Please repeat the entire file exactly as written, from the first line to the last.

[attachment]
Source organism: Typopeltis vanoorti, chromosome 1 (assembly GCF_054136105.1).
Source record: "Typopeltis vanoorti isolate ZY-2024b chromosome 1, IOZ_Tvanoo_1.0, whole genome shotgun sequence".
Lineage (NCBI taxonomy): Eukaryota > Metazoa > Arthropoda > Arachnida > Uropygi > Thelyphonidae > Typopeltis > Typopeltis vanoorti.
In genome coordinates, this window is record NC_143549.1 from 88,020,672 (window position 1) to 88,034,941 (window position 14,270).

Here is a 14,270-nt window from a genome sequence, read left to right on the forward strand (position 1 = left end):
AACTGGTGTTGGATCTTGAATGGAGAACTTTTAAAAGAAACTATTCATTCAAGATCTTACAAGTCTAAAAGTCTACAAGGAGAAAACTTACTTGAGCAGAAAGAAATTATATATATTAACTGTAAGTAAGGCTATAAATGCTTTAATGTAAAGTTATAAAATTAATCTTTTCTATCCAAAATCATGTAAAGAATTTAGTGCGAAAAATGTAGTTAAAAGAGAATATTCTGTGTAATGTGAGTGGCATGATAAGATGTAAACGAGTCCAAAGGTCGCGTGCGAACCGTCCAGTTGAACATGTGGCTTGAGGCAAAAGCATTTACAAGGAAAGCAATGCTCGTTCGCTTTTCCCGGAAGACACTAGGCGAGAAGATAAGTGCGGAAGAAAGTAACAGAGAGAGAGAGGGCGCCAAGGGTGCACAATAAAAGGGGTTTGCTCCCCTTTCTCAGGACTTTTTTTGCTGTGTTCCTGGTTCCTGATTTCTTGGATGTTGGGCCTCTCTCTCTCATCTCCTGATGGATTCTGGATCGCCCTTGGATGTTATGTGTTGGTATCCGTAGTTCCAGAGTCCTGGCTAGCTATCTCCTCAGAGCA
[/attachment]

Source organism: Typopeltis vanoorti, chromosome 1 (assembly GCF_054136105.1).
Source record: "Typopeltis vanoorti isolate ZY-2024b chromosome 1, IOZ_Tvanoo_1.0, whole genome shotgun sequence".
Lineage (NCBI taxonomy): Eukaryota > Metazoa > Arthropoda > Arachnida > Uropygi > Thelyphonidae > Typopeltis > Typopeltis vanoorti.
In genome coordinates, this window is record NC_143549.1 from 88,020,672 (window position 1) to 88,034,941 (window position 14,270).

Here is a 14,270-nt window from a genome sequence, read left to right on the forward strand (position 1 = left end):
AACTGGTGTTGGATCTTGAATGGAGAACTTTTAAAAGAAACTATTCATTCAAGATCTTACAAGTCTAAAAGTCTACAAGGAGAAAACTTACTTGAGCAGAAAGAAATTATATATATTAACTGTAAGTAAGGCTATAAATGCTTTAATGTAAAGTTATAAAATTAATCTTTTCTATCCAAAATCATGTAAAGAATTTAGTGCGAAAAATGTAGTTAAAAGAGAATATTCTGTGTAATGTGAGTGGCATGATAAGATGTAAACGAGTCCAAAGGTCGCGTGCGAACCGTCCAGTTGAACATGTGGCTTGAGGCAAAAGCATTTACAAGGAAAGCAATGCTCGTTCGCTTTTCCCGGAAGACACTAGGCGAGAAGATAAGTGCGGAAGAAAGTAACAGAGAGAGAGAGGGCGCCAAGGGTGCACAATAAAAGGGGTTTGCTCCCCTTTCTCAGGACTTTTTTTGCTGTGTTCCTGGTTCCTGATTTCTTGGATGTTGGGCCTCTCTCTCTCATCTCCTGATGGATTCTGGATCGCCCTTGGATGTTATGTGTTGGTATCCGTAGTTCCAGAGTCCTGGCTAGCTATCTCCTCAGAGCA